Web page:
Consequences of manipulation
THE EDITOR, Sir:
The current economic crisis is the result of decades of political gerrymandering with the Jamaican economy from a macroeconomic and fiscal policy perspective. Currency devaluation over the years has demonstrated the simple fact that successive governments in Jamaica were never serious about negotiating the best outcomes for the Jamaican people when dealing with the International Monetary Fund. It is clear from the policy choices that they have made, that it was easier to devalue the Jamaican currency and tax the people instead of increasing the nation's productive capacity by the efficient deployment of economic resources.
Our closed foreign exchange market allows for insider trading and market manipulation. Government supports only two industries: tourism and financial services, through its exchange rate manipulations.
As long as investors can make significant returns in a closed foreign exchange market like Jamaica's, the US$10 billion in annual trading will not be invested in the economy for growth. This type of intervention is the cornerstone of our no-growth economy.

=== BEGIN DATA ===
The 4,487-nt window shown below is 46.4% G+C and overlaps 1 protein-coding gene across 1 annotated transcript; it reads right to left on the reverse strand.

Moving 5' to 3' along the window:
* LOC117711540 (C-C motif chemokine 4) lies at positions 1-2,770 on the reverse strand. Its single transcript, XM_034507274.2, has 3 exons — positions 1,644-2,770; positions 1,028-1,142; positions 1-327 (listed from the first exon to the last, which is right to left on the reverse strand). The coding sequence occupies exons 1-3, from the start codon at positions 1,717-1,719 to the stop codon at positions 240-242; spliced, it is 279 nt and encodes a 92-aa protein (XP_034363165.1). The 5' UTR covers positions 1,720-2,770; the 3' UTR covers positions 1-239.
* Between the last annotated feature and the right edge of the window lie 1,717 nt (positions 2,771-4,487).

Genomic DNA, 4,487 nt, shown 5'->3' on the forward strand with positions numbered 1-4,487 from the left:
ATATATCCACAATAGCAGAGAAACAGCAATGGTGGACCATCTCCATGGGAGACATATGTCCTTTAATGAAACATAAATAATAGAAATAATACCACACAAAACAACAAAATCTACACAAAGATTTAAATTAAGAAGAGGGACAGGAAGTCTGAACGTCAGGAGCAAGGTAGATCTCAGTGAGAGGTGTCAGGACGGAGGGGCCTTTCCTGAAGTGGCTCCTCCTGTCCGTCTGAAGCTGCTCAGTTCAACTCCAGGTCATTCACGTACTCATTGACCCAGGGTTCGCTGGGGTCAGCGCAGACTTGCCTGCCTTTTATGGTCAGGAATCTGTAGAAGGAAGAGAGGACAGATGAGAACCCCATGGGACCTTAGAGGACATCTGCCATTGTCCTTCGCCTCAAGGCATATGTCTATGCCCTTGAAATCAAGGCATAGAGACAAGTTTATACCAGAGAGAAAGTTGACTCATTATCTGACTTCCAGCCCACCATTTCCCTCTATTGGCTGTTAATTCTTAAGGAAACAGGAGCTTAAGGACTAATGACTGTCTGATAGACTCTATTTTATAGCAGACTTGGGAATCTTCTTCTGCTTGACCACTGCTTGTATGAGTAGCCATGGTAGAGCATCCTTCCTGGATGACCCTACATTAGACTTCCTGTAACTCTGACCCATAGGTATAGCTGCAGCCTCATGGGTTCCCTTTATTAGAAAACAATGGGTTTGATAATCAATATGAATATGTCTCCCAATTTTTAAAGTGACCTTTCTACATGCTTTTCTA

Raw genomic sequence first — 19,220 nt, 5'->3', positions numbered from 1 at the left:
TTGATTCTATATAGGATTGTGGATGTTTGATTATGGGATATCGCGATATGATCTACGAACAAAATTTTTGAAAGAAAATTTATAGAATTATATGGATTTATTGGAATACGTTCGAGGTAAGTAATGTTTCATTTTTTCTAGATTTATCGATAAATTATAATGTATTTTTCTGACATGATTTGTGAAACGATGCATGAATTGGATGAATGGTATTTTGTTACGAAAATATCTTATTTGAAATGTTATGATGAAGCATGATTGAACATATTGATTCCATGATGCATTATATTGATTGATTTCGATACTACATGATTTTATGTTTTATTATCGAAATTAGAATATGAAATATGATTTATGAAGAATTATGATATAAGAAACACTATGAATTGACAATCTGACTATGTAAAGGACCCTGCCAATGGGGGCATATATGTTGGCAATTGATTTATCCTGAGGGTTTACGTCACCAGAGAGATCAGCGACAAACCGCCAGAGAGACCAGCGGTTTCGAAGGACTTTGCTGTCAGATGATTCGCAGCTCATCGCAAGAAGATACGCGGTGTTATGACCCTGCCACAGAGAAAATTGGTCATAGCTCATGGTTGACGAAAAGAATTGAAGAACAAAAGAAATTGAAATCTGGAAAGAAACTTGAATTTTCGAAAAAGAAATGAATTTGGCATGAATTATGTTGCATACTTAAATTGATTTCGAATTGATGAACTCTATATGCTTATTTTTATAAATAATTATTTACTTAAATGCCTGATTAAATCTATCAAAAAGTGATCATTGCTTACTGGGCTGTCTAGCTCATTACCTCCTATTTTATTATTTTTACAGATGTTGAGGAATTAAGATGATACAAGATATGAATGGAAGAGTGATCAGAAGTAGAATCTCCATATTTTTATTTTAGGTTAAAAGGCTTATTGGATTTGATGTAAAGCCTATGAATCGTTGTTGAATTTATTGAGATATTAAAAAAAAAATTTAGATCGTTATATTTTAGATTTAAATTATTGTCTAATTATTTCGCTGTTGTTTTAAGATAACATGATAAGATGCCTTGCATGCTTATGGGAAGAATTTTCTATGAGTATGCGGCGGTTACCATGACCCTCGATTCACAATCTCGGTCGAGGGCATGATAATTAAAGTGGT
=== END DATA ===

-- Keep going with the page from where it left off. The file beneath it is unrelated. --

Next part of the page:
An intervention on the premise of exchange rate stability should be viewed with suspicion, since short-term rate stability has consistently resulted in sharp depreciation of the Jamaican dollar since the early 1990s when the dollar was allowed to float. This type of intervention by the government represents a continuous transfer of wealth to the rich by creating a speculative market environment in which the exchanged value write-off is transferred to the national debt. Government intervention may unintentionally provide an incentive for investors to make millions in Jamaica's foreign exchange market through speculation which, after a short period of stability, creates a prolonged period of market devaluation of the Jamaican dollar against the US dollar.